The diplomatic war over Ukraine has continued amid claims of torture, as the U.S., EU, and Russia meet in Munich to discuss the crisis on streets of Kiev.
The President of the European Council fired one of the first shots by stating “the future of Ukraine belongs with the EU.” The Russians hit back by claiming that the world is being naive about the violence on the streets of Kiev, and who is committing it.
Others hit back at these claims by saying Moscow’s influence behind the scenes led to protests and the subsequent violent clashes, implying that Russia is trying to have its political cake and eat it too by acts of political aggression in the background and then crying foul over the consequences.
The U.S. has also made its case, that Ukraine must have an open and democratic government for its future security and well-being.
In the middle of these major power plays is a previously unknown activist, Dmytro Bulatov. A man who has claimed he was beaten and “crucified” after being arrested by the Ukrainian police. Bulatov was organizing convoys of vehicles to add weight to the protests in the cities when he was arrested. He claims he was repeatedly asked who was funding his activities, a line of questioning that is strongly reminiscent of the paranoia of the Soviet Union and its views on outsiders. Bulatov insisted that this was a spontaneous uprising by the people against the government’s policy of closer ties with Russia. Indeed, it is his torture claims that sit amid the diplomatic war over Ukraine.
The U.S. government has signaled its concern over Bulatov’s treatment, and many other reports of protester disappearances and the intimidation of journalists.
The European Union has renewed its offer of close economic, and likely subsequent political, partnership with Ukraine. European citizens may work, study, or travel without passports within the EU, and these opportunities strongly appeal to the youth of Ukraine, who are the bedrock of the protest movement. The tussle over Ukraine is also brought into focus by the situation in Belarus, another Russian neighbor, that is considered Europe’s last dictatorship. It is difficult for any western power to support Russian influence given these conditions and the conflict in Georgia a few years ago.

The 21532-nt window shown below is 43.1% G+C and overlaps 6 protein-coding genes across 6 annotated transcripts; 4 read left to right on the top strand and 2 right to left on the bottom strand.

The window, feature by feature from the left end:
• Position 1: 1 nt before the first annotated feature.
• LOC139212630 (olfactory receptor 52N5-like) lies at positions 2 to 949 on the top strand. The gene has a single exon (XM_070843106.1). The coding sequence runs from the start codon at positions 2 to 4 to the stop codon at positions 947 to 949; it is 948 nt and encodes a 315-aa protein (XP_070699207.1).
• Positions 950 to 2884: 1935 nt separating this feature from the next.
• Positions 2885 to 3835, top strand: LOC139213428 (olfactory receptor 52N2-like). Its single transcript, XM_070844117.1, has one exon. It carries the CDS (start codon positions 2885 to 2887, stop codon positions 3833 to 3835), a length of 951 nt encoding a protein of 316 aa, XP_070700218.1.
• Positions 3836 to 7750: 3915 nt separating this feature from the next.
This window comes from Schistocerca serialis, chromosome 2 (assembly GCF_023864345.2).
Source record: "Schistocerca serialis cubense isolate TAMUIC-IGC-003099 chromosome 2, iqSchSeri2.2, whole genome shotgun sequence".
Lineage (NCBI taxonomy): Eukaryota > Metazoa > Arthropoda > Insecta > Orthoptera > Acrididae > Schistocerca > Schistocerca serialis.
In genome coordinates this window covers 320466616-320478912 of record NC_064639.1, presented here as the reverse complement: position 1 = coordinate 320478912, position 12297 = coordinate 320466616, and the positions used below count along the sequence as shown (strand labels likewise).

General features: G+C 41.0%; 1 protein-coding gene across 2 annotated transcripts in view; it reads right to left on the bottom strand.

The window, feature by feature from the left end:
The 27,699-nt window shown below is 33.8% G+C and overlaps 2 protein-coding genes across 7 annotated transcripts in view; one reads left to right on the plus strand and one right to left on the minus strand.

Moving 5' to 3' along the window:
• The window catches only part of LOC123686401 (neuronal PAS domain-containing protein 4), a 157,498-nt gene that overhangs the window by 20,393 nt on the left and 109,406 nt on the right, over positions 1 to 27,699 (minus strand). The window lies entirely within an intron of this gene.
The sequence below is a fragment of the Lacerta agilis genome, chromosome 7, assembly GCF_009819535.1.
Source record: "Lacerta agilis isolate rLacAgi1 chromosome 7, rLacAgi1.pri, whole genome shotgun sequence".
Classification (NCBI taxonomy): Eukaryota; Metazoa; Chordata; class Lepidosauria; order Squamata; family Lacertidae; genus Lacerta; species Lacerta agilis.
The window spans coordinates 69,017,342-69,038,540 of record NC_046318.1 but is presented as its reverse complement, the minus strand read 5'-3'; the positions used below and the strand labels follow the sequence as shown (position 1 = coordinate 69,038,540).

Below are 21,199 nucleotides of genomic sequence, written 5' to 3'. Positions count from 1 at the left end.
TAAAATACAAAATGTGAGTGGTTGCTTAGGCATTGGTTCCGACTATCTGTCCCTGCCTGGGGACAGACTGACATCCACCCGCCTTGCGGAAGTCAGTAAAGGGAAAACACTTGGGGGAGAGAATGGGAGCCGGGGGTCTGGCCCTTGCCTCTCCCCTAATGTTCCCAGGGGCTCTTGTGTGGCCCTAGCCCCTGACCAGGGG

The U.S. expressed the view that Ukraine’s political and economic future cannot lay with just one country, and certainly not through coercion. The Russians responded by claiming that making such a choice was being forced on Ukraine, and Russia would have no part in it. However, this claim stands in contrast to the overarching political treaty that until the protests, would have cemented the Ukraine to Russia.
Russia has also repeatedly raised the issue of the far right in Ukraine. Some sections of the protest movement are associated with groups of neo-nazis that have used swastikas as symbols. These events are dismissed, however, as side issues carried out by hangers-on by both the U.S. and the EU, who see the overwhelming basis for the protest movement as pro-democracy.
Internal processes in the Ukrainian parliament have not broken down, and many are hoping that this issue will be resolved through dialog internally, bringing an end to the violence. However, Ukrainians were treated to the disturbing sight of a female lawmaker wearing a bulletproof vest while attending a session last week.
The diplomatic war for the Ukraine will continue, even amid claims of torture.
By Andrew Willig